Hip Pain Climbing Stairs? 6 Tips To Relieve Pain In Hip Going Up Stairs

Do You Get Hip Pain Climbing Stairs?

Watch the video to learn 6 easy tips to relieve pain in hip going up stairs.

7 Simple Tips To Get Rid Of Hip Pain by Dr. Dave Candy, More 4 Life Physical Therapy, St. Louis, MO

What Causes Hip Pain Climbing Stairs?

A lot of people who have hip pain climbing stairs think that they may have hip arthritis.

However, most people get pain on the outside of their hip when going up stairs, and hip arthritis pain is more often felt in the groin.

Many people think that their hip joint is the bump that you feel on the outside of your hip, but your hip joint is actually located in your groin. The bump on the outside of your hip is called the greater trochanter.

hip and pelvis

There are several structures that run over the outside of the greater trochanter that can cause hip pain climbing stairs:

  • Your gluteus medius and your gluteus minimus tendons
  • The trochanteric bursa
  • Your IT band

weakness in the gluteus medius and gluteus minimus can cause hip pain climbing stairs gluteus medius and IT band can cause pain in hip going up stairs

So How Do You Know Which Structure Is Causing Your Hip Pain?

It truly doesn't matter that much which one of those structures it is, because the underlying mechanism that causes all of those issues is the same.

Weakness of your hip muscles is the underlying cause of pain in the hip when going up stairs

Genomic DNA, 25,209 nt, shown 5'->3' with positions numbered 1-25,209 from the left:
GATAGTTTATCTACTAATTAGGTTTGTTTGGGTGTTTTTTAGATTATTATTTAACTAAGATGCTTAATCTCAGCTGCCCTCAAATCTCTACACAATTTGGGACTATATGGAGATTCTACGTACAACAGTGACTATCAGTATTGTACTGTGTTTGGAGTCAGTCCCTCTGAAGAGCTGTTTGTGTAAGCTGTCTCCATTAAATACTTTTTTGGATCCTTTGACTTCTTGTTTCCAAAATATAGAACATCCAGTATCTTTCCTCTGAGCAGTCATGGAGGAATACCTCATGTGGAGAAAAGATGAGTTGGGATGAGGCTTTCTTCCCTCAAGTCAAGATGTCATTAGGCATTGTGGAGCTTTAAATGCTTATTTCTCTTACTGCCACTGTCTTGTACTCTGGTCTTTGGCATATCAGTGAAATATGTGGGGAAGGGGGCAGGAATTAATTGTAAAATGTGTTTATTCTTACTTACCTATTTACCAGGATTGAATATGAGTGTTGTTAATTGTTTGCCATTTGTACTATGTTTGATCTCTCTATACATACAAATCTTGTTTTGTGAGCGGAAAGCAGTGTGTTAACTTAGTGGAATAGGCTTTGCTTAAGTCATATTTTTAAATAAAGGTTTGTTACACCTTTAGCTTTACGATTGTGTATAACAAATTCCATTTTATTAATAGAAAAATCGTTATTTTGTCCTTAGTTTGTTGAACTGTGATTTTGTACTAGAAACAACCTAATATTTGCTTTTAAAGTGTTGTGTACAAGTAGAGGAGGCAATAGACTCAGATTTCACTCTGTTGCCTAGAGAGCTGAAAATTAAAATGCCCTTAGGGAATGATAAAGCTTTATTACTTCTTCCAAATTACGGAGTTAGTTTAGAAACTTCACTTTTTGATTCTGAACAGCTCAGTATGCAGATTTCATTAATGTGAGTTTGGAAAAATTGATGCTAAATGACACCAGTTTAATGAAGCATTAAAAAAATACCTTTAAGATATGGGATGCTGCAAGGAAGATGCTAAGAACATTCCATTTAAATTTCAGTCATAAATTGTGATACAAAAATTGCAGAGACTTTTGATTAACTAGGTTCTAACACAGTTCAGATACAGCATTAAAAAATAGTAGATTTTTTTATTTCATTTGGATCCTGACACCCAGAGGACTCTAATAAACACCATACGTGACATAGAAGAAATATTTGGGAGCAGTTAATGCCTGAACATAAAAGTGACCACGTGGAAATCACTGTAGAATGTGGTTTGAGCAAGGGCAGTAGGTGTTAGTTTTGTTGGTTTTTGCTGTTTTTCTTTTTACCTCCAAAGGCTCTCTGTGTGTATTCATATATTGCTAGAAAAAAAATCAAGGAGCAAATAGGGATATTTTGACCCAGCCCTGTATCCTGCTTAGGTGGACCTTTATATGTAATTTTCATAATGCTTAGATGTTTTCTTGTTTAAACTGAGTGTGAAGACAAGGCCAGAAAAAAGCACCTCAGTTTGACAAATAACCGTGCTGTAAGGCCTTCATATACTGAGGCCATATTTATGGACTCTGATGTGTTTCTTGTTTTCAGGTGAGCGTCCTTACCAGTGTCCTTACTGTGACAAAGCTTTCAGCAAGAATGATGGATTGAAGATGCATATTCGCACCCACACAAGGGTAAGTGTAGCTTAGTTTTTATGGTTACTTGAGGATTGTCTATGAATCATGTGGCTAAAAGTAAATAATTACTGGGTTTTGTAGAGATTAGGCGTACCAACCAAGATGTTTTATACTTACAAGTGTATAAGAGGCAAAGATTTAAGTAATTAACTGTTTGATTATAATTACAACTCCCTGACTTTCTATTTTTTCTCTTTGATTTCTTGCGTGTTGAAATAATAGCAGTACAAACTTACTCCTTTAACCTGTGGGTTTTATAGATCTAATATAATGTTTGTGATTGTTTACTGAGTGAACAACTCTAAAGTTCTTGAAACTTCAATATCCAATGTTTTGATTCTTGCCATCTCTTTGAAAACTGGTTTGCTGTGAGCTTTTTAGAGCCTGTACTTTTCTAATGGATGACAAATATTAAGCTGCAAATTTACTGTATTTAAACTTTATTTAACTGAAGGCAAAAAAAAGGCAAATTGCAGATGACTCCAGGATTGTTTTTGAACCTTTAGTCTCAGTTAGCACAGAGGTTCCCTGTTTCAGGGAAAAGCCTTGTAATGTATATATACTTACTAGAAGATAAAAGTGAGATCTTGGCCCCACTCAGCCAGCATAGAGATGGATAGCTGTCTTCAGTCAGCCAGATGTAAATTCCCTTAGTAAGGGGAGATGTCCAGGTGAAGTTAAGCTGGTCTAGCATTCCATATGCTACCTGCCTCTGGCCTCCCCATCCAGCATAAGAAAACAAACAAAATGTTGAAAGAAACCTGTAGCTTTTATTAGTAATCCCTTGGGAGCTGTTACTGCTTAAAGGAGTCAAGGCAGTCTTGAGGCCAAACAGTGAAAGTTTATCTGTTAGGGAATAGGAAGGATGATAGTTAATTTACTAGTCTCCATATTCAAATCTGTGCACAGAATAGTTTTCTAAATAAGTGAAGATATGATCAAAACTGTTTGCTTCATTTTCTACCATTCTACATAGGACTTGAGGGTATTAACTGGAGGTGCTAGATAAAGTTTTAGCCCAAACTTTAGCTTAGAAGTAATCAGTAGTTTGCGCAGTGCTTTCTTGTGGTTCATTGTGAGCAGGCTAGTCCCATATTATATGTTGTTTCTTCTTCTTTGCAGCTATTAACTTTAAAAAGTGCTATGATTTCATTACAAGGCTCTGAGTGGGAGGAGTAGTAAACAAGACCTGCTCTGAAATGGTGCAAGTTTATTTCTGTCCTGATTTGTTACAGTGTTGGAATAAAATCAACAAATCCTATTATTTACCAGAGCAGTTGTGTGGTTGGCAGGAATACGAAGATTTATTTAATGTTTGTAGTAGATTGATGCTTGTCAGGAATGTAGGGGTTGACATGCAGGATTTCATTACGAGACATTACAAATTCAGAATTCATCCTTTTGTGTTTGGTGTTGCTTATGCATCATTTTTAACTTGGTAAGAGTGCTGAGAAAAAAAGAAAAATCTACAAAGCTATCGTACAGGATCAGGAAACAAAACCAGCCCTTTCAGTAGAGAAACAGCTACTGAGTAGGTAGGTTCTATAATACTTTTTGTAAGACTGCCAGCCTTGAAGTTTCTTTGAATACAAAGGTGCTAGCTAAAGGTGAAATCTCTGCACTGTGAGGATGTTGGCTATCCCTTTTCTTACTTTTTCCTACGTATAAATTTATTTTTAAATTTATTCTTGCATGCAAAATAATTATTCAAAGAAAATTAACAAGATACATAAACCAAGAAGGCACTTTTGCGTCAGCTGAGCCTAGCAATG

In particular, weakness of your gluteus medius and gluteus minimus muscles is often to to blame.

These muscles help balance your body weight over your leg. When they're weak, your pelvis drops down and the hip goes out to the side. That pushes the greater trochanter outwards and into the structures that cross over the outside of the hip that I mentioned above.

That can cause gluteal tendonitis, hip bursitis, or IT band syndrome when you're climbing stairs.

How Do You Relieve Hip Pain When Climbing Stairs?

Well, if the cause is weakness of the hip muscles, then the solution is to strengthen your gluteus medius and gluteus minimus muscles.

Clamshells are a common physical therapy exercises that people use to strengthen the gluteus medius, but it's not really a functional exercise.

You're laying down when doing it, and the load of just lifting your leg isn't anywhere near the effort of holding up the weight of your upper body.

So what's a better alternative?

One of the best ways to strengthen your gluteus medius and gluteus minimus is to stand on one leg and try to balance.

If you can't even STAND on one leg climbing stairs is going to be really difficult.

So it's a good idea to practice standing on one leg.

Get good at balancing on one leg, because it requires even more effort from your hip muscles when you start climbing stairs.

So if you can't balance one one leg and keep your pelvis level without letting your hip move out to the side, then balance is the first place to start.

The Most Important Tip When Climbing Stairs

The next step is to work on keeping your pelvis level as you're going up stairs.

As you push up the stairs, that requires more effort out of your hip muscles.

Which hip muscles?

You use your gluteus maximus (your butt muscle) to help you drive up the stairs.

Additionally you use your quadricep muscles to help push you up the stairs.

While you're doing those things, you use the gluteus medius and the gluteus minimus muscles to help keep your pelvis from drifting out to the side.

When you're going up and down stairs, if you put your foot up on the stair and then think about just pushing your knee outward, that activates your gluteus medius and your gluteus minimus.